CDM: How have you found your recent live shows?
MAXWELL: Much better energy now that I've got a really talented band. They bring a more confident and focused energy out of me on-stage. I’ve been improving on talking to the audience. I used to think it’d be too corny, but now I see it as an opportunity to share the overthinking I put into my songs in a situation that’s probably the least narcissistic.
CDM: Do you prefer performing live shows, or writing/working on your music?
MAXWELL: My new band makes live something I want to focus on more, but undoubtably for me, writing comes first. It’s been a very strong part of how I see myself and cope with various emotions since my childhood.
CDM: Why are your visuals and creative direction so integral to Maxwell Young? Do you think of them as an extension of your music?
MAXWELL: I really do think of them as an extension, I just get sad 'bout it.
CDM: When working on music, do you have a realised idea of what you want the visual accompaniment to be?
MAXWELL: I come up with elaborate ideas all the time and try to create them, but having no budget can be really frustrating in figuring out how to execute on them. Part of why I haven't released music videos is this, however, also part is fear of my skill level in visual mediums being nowhere near my level of taste. That's what makes people give up in pursuing creative careers most of the time.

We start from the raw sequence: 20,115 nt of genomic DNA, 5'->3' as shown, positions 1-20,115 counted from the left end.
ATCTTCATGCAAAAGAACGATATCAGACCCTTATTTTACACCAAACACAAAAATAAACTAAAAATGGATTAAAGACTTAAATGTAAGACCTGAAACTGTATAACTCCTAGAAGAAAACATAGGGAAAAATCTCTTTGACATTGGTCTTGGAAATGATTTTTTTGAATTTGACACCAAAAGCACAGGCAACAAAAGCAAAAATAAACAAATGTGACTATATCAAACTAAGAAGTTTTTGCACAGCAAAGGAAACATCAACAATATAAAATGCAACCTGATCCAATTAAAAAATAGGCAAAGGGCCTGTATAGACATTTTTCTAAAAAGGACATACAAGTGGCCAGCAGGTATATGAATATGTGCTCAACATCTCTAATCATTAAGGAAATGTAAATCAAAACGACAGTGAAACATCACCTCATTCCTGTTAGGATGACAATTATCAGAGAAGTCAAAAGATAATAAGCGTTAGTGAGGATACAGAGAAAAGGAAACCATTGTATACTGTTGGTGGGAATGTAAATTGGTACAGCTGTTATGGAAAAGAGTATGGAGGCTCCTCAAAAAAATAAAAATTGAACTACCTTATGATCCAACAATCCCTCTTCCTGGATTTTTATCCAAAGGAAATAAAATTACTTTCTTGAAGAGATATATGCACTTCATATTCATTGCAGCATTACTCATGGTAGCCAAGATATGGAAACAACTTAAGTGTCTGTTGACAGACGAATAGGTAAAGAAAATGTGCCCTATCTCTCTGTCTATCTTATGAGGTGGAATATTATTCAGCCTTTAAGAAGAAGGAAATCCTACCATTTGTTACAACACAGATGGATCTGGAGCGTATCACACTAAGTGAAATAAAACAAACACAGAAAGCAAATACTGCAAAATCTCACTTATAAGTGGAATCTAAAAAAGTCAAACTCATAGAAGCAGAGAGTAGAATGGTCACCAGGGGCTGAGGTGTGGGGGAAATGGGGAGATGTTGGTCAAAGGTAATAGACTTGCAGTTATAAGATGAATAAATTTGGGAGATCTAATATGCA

CDM: Your song ‘Daydreamer’ from last year saw you comparing yourself to Joseph Gordon Levitt in ‘(500) Days Of Summer’ - do you often find yourself drawing inspiration for songwriting from other forms of pop-culture?
MAXWELL: Absolutely. Everything inspires. I pride myself on constantly researching and trying to learn more, whether that's out of imposter syndrome or genetics. I'll say that movies are fantastic for songwriting as they're all encompassing of visuals, narrative and sound, whether diegetic or not.
CDM: How have you found exploring your own production style since releasing the ‘Only Romantics’ EP?
MAXWELL: I've been interpreting different genres into my music, such as garage, figuring out how much to leave in and how much to leave out, and how to make things consistent but different.
CDM: How is work on your debut album going?
MAXWELL: Next I'll be releasing more singles that I've made over the year. I'm still figuring out what a Maxwell Young debut album sounds like but I'm learning a lot and won't release one frivolously.
CDM: You’ve collaborated with the likes of Clairo, Lontalius, Instupendo, and have fans in the likes of The 1975’s Matty Healy. How do you think the internet has changed the way artists can make music and connect with other musicians? It kinda puts everyone on a level playing field.
MAXWELL: I could speak to how much I love the internet, but it's all I've known. When I was twelve I listened to Soundcloud as much as iTunes and have had the fortunate opportunity to grow up getting advice from artists I really looked up to back then, to now being able to work together with them. I think I've embarrassed myself online over my teen years as I've been so open, but it's perhaps part of what defines me.
PHOTOGRAPHY BY KAREN ISHIGURO
GROOMING BY LOCHIE STONEHOUSE
Listen to Maxwell Young's latest single 'No. 5' below...